Lena’s is named to honor the family matriarch, Lena Lonero, who, three decades ago, purchased Pizzarama restaurant with her husband, Guiseppe. More recently, at the hands of Lena’s son, Sal, the restaurant has undergone a stunning renovation. Tiffany-esque lights hang like glowing flowers, casting glow on burgundy paint and matching red curtains. Amid these cozy accents, waiters deliver Lena's legacy to tables: mussels simmered in marinara, pesto pasta, and veal and chicken delicately sautéed in red and white wine. The kitchen team also pays homage to its forebears by baking one of Lena’s signature brick-oven pizzas in Sicilian thick crust, New York–style thin crust, or geological earth crust.
Since 1964, Blimpie has stacked and shuffled Jersey-style subs for on-the-go grabbers. The variety of items on its highly legible menu spans the savory spectrum, with hot, cold, and panini-grilled sandwich selections. Like the slangy biz terminology rappers give to their newest tracks, every made-to-order sandwich is sliced fresh. Wallet watchers can binge on a budget with a variety of $5 footlong subs, and pound pinchers can indulge sans guilt with The Lighter Stuff, the newest menu line from Blimpie, featuring six sandwiches with fewer than 400 calories and 6 grams of fat. Nostalgic noshers can opt for the classic Blimpie Best, piled high with ham, salami, capicola, prosciuttini, folded provolone, veggies, vinegar, oil, and oregano (6", $4.69). To give meal mittens a rest, guests raise their forks high for fresh picks such as the garden salad ($4.49) or the ultimate club salad, a complex arrangement of lettuce, slow-cured ham, oven-roasted turkey, swiss, smoked cheddar, bacon, and rogue tomatoes ($4.99). Other delectable edibles include cups of the day's finest soup ($2.49+) and complete kids’ meals for diners younger than 12 years old ($3.99).
Luen Hop Chinese Restaurant fills pint- and quart-size cartons with takeout staples including soft lo mein noodles, fried rice, and well-sauced cuts of seared pork, chicken, and beef. Roasted duck—a house specialty—complements mixed vegetables with its crisp skin and tender meat, and tofu and chicken surrender to sweet and spicy sauces during General Tso's good-cop-bad-cop routine.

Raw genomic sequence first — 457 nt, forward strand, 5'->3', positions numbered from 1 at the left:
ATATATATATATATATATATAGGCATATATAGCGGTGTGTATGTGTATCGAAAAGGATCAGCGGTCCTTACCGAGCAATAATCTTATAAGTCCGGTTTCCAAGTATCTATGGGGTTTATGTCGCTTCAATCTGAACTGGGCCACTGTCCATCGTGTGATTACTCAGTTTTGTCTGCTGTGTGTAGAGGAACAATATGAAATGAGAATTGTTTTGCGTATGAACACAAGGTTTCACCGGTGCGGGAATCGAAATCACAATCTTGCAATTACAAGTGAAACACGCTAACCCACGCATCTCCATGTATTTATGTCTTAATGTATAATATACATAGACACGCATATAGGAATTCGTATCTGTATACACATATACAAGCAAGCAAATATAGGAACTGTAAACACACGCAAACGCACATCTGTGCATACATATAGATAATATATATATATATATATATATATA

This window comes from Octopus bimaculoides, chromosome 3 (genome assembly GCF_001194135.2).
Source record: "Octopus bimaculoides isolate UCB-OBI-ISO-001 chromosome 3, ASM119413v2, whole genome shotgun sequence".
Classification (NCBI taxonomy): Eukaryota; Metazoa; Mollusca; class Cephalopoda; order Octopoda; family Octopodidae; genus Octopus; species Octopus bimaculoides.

Featuring 30 flavors of ice cream, The Dairy Bar halts hunger and slakes sweet-tooth suspirations with menus full of grilled goods and an array of ice-cream treats. Snack on a timeless tradition, such as a large chocolate milkshake ($4) mouth-delivered by a side of fries, regular or sweet potato ($2.50); or create an innovative new practice, such as a medium-fat Elvis, your choice of soft-serve blanketed in hot fudge, peanut butter, banana, and sprinkles ($2), eaten by hand. For those baffled by the bevy of mouth-watering treats, friendly menu decoders stand by to guide unsure patrons through stressful sweetmeat decisions. Patrons are invited to relish their scoops of iced savory-ness in The Dairy Bar's new indoor seating area, or on the patio during the warmer months.
Domino’s has been decorating dough canvases with flavorful sauces, an assortment of cheeses, and high-quality toppings that range from classic to unconventional since 1960. Domino’s dough is tossed daily and stretched by human hands, not by clumsy catapults and model airplanes flying in opposite directions. Treat friends to a tasteful feast by checking the online menu and crafting a custom masterpizza with Domino's wide range of ingredients. Famished diners too starved to choose their own toppings can select from Domino’s American Legends, featuring signature flavors from throughout the land. Pizzas such as the Pacific Veggie, Honolulu Hawaiian, or Wisconsin 6 Cheese impart all the delicious diversity of a road trip without the hassle of decoding an atlas. Nonpizza fare includes pastas, sandwiches, and breadsticks.